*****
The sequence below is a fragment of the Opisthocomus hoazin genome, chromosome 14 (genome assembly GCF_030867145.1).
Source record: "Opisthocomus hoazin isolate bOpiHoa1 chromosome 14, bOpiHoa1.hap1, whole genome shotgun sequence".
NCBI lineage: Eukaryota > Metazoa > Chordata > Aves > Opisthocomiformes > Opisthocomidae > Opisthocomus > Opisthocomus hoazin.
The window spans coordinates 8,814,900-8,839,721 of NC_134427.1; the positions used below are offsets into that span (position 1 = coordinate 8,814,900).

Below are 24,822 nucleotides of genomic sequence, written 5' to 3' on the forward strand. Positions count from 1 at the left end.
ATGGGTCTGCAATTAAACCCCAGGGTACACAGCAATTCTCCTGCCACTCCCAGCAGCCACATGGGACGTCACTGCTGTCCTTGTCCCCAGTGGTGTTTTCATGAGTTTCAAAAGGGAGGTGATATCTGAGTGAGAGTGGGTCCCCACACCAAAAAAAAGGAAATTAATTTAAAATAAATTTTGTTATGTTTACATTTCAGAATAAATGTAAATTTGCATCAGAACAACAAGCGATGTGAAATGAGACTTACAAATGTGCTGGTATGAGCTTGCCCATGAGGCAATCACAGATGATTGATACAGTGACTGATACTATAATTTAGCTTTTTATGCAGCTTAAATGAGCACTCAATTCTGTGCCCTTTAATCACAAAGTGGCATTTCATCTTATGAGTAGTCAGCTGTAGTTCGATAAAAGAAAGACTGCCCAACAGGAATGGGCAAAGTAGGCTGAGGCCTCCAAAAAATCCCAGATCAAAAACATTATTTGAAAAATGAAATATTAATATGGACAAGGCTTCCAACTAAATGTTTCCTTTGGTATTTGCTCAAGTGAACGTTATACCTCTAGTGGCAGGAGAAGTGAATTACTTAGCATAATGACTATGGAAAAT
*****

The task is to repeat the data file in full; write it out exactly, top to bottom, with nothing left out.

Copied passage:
The sequence below is a fragment of the Opisthocomus hoazin genome, chromosome 14 (genome assembly GCF_030867145.1).
Source record: "Opisthocomus hoazin isolate bOpiHoa1 chromosome 14, bOpiHoa1.hap1, whole genome shotgun sequence".
NCBI lineage: Eukaryota > Metazoa > Chordata > Aves > Opisthocomiformes > Opisthocomidae > Opisthocomus > Opisthocomus hoazin.
The window spans coordinates 8,814,900-8,839,721 of NC_134427.1; the positions used below are offsets into that span (position 1 = coordinate 8,814,900).

Below are 24,822 nucleotides of genomic sequence, written 5' to 3' on the forward strand. Positions count from 1 at the left end.
ATGGGTCTGCAATTAAACCCCAGGGTACACAGCAATTCTCCTGCCACTCCCAGCAGCCACATGGGACGTCACTGCTGTCCTTGTCCCCAGTGGTGTTTTCATGAGTTTCAAAAGGGAGGTGATATCTGAGTGAGAGTGGGTCCCCACACCAAAAAAAAGGAAATTAATTTAAAATAAATTTTGTTATGTTTACATTTCAGAATAAATGTAAATTTGCATCAGAACAACAAGCGATGTGAAATGAGACTTACAAATGTGCTGGTATGAGCTTGCCCATGAGGCAATCACAGATGATTGATACAGTGACTGATACTATAATTTAGCTTTTTATGCAGCTTAAATGAGCACTCAATTCTGTGCCCTTTAATCACAAAGTGGCATTTCATCTTATGAGTAGTCAGCTGTAGTTCGATAAAAGAAAGACTGCCCAACAGGAATGGGCAAAGTAGGCTGAGGCCTCCAAAAAATCCCAGATCAAAAACATTATTTGAAAAATGAAATATTAATATGGACAAGGCTTCCAACTAAATGTTTCCTTTGGTATTTGCTCAAGTGAACGTTATACCTCTAGTGGCAGGAGAAGTGAATTACTTAGCATAATGACTATGGAAAAT